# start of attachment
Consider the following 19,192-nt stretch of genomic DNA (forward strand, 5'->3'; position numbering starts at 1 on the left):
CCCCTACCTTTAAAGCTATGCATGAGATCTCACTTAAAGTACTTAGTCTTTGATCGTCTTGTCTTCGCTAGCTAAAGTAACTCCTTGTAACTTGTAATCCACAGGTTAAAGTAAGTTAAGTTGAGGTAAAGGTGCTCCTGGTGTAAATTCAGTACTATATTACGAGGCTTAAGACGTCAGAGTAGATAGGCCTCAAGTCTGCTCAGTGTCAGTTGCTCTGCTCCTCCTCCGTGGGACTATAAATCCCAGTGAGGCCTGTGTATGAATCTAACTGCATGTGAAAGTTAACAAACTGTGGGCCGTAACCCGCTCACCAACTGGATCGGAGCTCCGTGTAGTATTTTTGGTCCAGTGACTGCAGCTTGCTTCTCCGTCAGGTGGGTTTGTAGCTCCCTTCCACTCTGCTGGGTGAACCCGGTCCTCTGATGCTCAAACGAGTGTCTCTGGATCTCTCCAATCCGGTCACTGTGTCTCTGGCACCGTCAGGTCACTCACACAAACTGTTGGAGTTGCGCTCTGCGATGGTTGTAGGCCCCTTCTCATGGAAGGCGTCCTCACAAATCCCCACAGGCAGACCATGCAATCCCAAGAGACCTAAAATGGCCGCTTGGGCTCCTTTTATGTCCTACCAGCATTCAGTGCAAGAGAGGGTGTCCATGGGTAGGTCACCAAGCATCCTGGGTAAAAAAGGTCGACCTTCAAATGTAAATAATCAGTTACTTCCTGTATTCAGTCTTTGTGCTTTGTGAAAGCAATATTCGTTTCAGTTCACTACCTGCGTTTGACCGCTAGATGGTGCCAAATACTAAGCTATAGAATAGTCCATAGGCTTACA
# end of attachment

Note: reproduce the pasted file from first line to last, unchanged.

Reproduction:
Consider the following 19,192-nt stretch of genomic DNA (forward strand, 5'->3'; position numbering starts at 1 on the left):
CCCCTACCTTTAAAGCTATGCATGAGATCTCACTTAAAGTACTTAGTCTTTGATCGTCTTGTCTTCGCTAGCTAAAGTAACTCCTTGTAACTTGTAATCCACAGGTTAAAGTAAGTTAAGTTGAGGTAAAGGTGCTCCTGGTGTAAATTCAGTACTATATTACGAGGCTTAAGACGTCAGAGTAGATAGGCCTCAAGTCTGCTCAGTGTCAGTTGCTCTGCTCCTCCTCCGTGGGACTATAAATCCCAGTGAGGCCTGTGTATGAATCTAACTGCATGTGAAAGTTAACAAACTGTGGGCCGTAACCCGCTCACCAACTGGATCGGAGCTCCGTGTAGTATTTTTGGTCCAGTGACTGCAGCTTGCTTCTCCGTCAGGTGGGTTTGTAGCTCCCTTCCACTCTGCTGGGTGAACCCGGTCCTCTGATGCTCAAACGAGTGTCTCTGGATCTCTCCAATCCGGTCACTGTGTCTCTGGCACCGTCAGGTCACTCACACAAACTGTTGGAGTTGCGCTCTGCGATGGTTGTAGGCCCCTTCTCATGGAAGGCGTCCTCACAAATCCCCACAGGCAGACCATGCAATCCCAAGAGACCTAAAATGGCCGCTTGGGCTCCTTTTATGTCCTACCAGCATTCAGTGCAAGAGAGGGTGTCCATGGGTAGGTCACCAAGCATCCTGGGTAAAAAAGGTCGACCTTCAAATGTAAATAATCAGTTACTTCCTGTATTCAGTCTTTGTGCTTTGTGAAAGCAATATTCGTTTCAGTTCACTACCTGCGTTTGACCGCTAGATGGTGCCAAATACTAAGCTATAGAATAGTCCATAGGCTTACA